Home Sports Craig Hutchison hunting deals to prop up Sports Entertainment Group

Craig Hutchison hunting deals to prop up Sports Entertainment Group

Craig Hutchison hunting deals to prop up Sports Entertainment Group

Sports Entertainment Group boss Craig Hutchison has assured shareholders the company is getting on top of its finances after taking a small step to reduce its debt with the sale of its New Zealand digital and audio business.

In a closed-door meeting at the company’s Southbank headquarters in Melbourne on Thursday, Hutchison and company chair Craig Coleman said other deals were in the works to reduce SEG’s debt.

Hutchison, a budding sports and media mogul, and his company made a last-minute decision to deny media access to the annual general meeting, where he and Coleman defended the company’s status as a going concern just hours after it announced the sale of its loss-making New Zealand media assets.

Hutchison is CEO, managing director and star talent for SEG, as well the second-largest shareholder in a rapidly expanded company with assets including SEN Radio, a TV production company and the Perth Wildcats basketball team. SEG is home to star talent including Gerard Whateley, Kane Cornes and Matty Johns.

The $3.7 million deal with TAB NZ for the New Zealand operations is a small step in helping SEG to reduce its debt load of $28 million. The debt is due for repayment in August 2024.

At the meeting, limited to an in-person affair, Coleman told shareholders the board was confident it could renegotiate and extend its line of credit with Commonwealth Bank for three more years early next year.

With less than $1 million of its $28 million credit line available and due for repayment in August, a director’s note in SEG’s annual report, released in late October, stressed that the business’s status as a going concern was now a “material uncertainty” after a breach of bank covenants. It remains dependent on the CBA not calling for repayment immediately.

The matter was also acknowledged by the company’s auditor, BDO, which drew attention to the director’s note, which it said “may cast significant doubt about the group’s ability to continue as a going concern” and “realise its assets and discharge its liabilities in the normal course of business”.

Under the terms of the cash deal signed on Thursday, TAB NZ will acquire the company’s digital and audio businesses, including the SENZ brand, app and website, alongside its network of 28 radio stations. SEN is offloading the NZ assets just two years after entering the market.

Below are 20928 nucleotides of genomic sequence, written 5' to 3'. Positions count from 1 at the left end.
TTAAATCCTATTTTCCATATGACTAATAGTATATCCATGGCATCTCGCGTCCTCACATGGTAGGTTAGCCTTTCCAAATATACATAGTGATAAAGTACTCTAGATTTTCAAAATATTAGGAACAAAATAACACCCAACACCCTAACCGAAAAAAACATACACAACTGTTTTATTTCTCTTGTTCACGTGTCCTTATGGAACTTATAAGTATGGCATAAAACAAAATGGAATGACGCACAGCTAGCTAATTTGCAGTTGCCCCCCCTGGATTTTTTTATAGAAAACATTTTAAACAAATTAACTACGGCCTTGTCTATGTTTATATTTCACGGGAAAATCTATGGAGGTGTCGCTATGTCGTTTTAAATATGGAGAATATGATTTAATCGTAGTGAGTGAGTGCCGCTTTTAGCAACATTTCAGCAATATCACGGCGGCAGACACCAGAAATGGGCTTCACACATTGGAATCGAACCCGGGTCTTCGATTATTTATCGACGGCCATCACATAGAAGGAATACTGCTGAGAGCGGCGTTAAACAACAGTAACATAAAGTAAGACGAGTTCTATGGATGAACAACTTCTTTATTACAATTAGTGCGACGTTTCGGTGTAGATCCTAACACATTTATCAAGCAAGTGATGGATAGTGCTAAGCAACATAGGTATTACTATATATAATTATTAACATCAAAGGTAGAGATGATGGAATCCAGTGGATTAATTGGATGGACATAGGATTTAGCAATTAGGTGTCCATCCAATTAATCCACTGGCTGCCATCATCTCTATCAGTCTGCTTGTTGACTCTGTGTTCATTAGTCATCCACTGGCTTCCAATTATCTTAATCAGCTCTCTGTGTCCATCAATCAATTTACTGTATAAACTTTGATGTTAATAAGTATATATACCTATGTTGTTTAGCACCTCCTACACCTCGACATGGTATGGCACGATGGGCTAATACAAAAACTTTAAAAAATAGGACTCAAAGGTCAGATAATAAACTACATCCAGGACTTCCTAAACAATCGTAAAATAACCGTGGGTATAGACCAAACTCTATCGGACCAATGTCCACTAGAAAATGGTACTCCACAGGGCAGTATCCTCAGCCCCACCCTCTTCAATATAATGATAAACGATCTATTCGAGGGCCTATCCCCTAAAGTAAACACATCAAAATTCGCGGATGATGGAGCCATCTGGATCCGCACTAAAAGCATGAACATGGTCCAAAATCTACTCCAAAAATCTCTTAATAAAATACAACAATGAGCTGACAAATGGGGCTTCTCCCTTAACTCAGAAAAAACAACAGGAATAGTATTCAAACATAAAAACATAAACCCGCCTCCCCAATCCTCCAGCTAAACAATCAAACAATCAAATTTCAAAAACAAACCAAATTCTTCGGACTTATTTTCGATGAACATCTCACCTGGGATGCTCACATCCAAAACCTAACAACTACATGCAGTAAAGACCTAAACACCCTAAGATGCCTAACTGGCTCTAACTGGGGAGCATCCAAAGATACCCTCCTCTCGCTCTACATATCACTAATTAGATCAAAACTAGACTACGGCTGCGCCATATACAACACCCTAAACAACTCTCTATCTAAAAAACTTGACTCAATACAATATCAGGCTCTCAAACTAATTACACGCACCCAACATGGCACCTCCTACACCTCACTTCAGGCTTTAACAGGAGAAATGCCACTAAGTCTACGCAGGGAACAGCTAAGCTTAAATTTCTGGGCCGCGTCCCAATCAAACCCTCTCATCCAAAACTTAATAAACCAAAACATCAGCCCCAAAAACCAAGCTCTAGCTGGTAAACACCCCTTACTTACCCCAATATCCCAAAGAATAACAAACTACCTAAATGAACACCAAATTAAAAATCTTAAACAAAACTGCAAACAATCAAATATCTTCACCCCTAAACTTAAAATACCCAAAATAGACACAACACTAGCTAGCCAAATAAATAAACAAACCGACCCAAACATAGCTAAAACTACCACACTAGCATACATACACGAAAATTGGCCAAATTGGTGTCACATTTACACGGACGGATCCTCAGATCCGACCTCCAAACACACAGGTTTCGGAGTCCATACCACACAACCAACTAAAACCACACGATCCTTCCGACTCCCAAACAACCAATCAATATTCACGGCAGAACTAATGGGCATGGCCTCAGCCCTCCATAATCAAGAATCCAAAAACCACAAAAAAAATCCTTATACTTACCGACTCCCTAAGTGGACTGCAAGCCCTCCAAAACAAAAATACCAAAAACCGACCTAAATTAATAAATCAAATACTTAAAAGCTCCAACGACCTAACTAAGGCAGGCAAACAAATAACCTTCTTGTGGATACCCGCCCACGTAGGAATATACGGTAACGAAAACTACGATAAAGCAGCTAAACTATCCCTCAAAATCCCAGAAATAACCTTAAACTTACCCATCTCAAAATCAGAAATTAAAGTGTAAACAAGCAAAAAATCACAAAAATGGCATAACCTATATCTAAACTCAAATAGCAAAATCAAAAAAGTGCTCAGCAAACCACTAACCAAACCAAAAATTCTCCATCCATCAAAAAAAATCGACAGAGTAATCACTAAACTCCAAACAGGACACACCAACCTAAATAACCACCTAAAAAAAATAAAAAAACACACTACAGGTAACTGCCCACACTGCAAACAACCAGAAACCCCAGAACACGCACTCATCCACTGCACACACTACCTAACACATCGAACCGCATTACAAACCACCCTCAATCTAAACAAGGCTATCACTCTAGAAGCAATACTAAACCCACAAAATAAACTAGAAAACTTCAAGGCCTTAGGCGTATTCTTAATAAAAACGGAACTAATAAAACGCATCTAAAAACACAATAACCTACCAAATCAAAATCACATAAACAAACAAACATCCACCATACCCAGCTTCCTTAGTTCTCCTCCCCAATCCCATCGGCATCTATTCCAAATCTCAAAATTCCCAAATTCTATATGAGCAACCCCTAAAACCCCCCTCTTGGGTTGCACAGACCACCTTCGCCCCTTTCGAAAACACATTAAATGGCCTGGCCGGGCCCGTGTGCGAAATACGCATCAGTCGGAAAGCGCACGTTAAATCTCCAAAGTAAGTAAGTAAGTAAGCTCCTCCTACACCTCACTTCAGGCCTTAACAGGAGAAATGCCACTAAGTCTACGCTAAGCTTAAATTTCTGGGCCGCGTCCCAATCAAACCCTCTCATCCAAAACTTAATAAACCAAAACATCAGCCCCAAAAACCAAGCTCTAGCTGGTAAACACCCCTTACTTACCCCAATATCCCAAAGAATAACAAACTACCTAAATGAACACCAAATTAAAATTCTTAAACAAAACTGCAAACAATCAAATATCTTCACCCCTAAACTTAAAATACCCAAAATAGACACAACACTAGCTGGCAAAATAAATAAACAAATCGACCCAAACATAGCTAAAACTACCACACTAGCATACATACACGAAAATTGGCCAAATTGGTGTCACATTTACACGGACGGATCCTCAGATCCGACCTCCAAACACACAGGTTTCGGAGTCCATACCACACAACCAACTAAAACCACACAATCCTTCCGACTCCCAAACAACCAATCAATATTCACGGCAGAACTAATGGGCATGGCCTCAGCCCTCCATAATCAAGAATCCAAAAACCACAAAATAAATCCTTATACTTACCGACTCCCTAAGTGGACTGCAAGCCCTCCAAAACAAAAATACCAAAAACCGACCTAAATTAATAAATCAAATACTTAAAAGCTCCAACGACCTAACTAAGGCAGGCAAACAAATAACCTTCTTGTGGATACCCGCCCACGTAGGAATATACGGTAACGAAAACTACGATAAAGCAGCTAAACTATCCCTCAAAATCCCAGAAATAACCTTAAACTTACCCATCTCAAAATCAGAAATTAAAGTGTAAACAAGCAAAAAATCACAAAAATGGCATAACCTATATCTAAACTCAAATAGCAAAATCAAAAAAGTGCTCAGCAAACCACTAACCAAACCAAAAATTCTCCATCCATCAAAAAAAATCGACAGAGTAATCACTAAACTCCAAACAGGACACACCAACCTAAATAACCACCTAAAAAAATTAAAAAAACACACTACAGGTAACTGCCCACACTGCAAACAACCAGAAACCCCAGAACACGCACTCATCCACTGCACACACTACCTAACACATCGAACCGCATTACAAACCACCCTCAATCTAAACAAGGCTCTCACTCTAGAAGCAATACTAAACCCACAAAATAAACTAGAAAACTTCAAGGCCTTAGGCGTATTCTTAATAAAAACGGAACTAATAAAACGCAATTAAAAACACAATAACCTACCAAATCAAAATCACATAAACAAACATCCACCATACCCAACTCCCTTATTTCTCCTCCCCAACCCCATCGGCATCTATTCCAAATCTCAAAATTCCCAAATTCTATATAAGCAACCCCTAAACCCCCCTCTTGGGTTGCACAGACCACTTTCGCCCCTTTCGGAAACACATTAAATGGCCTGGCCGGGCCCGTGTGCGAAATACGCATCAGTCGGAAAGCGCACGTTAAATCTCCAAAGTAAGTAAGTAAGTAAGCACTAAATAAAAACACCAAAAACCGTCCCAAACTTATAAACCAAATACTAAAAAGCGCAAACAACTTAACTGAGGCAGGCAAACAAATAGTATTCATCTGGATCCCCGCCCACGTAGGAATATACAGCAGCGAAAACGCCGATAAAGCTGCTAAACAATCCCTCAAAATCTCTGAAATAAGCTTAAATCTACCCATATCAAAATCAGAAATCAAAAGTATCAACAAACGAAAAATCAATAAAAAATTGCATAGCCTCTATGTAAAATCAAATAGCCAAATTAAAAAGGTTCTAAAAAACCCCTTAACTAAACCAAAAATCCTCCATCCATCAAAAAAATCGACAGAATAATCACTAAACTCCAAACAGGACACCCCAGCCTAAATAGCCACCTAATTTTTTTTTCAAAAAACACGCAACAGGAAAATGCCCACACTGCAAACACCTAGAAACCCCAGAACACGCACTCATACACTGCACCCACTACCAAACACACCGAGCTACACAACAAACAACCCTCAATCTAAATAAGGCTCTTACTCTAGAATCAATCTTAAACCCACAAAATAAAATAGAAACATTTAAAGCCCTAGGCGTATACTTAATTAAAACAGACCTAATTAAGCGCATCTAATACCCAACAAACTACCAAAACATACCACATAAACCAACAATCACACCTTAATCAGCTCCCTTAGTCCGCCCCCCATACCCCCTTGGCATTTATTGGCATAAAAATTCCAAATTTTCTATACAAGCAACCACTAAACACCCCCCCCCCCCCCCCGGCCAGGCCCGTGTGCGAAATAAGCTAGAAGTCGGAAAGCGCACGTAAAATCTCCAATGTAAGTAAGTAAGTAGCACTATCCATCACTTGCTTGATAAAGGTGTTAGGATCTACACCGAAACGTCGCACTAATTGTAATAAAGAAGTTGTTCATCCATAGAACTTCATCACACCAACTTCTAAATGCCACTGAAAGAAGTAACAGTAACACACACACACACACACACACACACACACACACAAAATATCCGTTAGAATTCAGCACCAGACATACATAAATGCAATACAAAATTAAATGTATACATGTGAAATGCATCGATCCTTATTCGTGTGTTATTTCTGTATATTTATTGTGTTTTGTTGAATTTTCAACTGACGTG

The company booked a $5.5 million impairment on the broadcasting and media assets in New Zealand in the most recent financial year, with a $2 million loss in 2022. Advertising revenue from the market netted just under $5 million compared with the $69 million delivered by the company’s Australian assets.

The company will retain its New Zealand sports assets, which include the Otago Nuggets and Southern Hoiho basketball teams

The purchase is subject to legal agreements and is expected to be completed by February 1. As part of the deal, all programming from SEN’s Australian business will be made available on SENZ frequencies, with SEG to retain some commission from advertising revenue on the New Zealand network.

Coleman said the transaction removed start-up losses from the company’s operating performance, with the New Zealand business representing a $2.4 million drag on its underlying earnings before interest, taxes, depreciation and amortisation.

“SEG continues to focus on reducing net debt in FY24.”

The company said neither Hutchison nor Coleman was available for comment.

SEG’s share register is tightly held, with fewer than 800 shareholders. Between Coleman (also co-founder and managing partner of SEG’s largest shareholder, Viburnum Funds), fellow board director Ronald Hall, racing analyst for SEN John “Dr Turf” Rothfield and Hutchison sits 59.2 per cent of SEG’s share register. Almost 89 per cent is owned by the top 20 shareholders.

Hutchison commented on the company’s financial status on his Sounding Board podcast this week, also responding to recent media reports.

“Six years ago, we were a series of relationships. Now we’re a series of assets and relationships. That’s been a build and a transformation. Would we like to get our debt down a bit? Yes, we’ve been public about that being part of our strategic agenda.”


Hutchison with leading SEN broadcaster Gerard Whateley.
Media & marketing

Craig Hutchison’s sports and media empire on the ropes as directors, auditor sound alarm

Alongside its New Zealand operations, SEG has made major investments in the acquisition and expansion of a number of assets. In 2020, the company acquired a bundle of radio assets including the 2CH licence in Sydney for $11.2 million. It paid $12 million for the licence for 4KQ in Brisbane in 2022.

“If you are in 2024 and don’t have a Sydney asset in your media mix as a national advertising brand, I am not sure what the future looks like without that investment,” Hutchison said on Sounding Board this week. In 2022, he said the 4KQ acquisition gave SEN an immediate foothold in Queensland’s largest market, also becoming the only dedicated sports station in the state.

Neither station has managed to establish a solid foothold in the NRL-dominated markets. In its first survey as SENQ in September 2022, the former 4KQ opened with a 0.4 per cent share, a drop from 9.4 per cent in 4KQ’s final survey on the same bandwidth.

In the most recent survey this month, the station sat at a 0.6 per cent share, while Triple M, which aims for a similar 25-54 male audience with its rock, comedy and sport focus, netted an 11.8 per cent share.

Nine Entertainment, the owner of this masthead, owns a 3 per cent stake in SEG via 3AW.


Please enter your comment!
Please enter your name here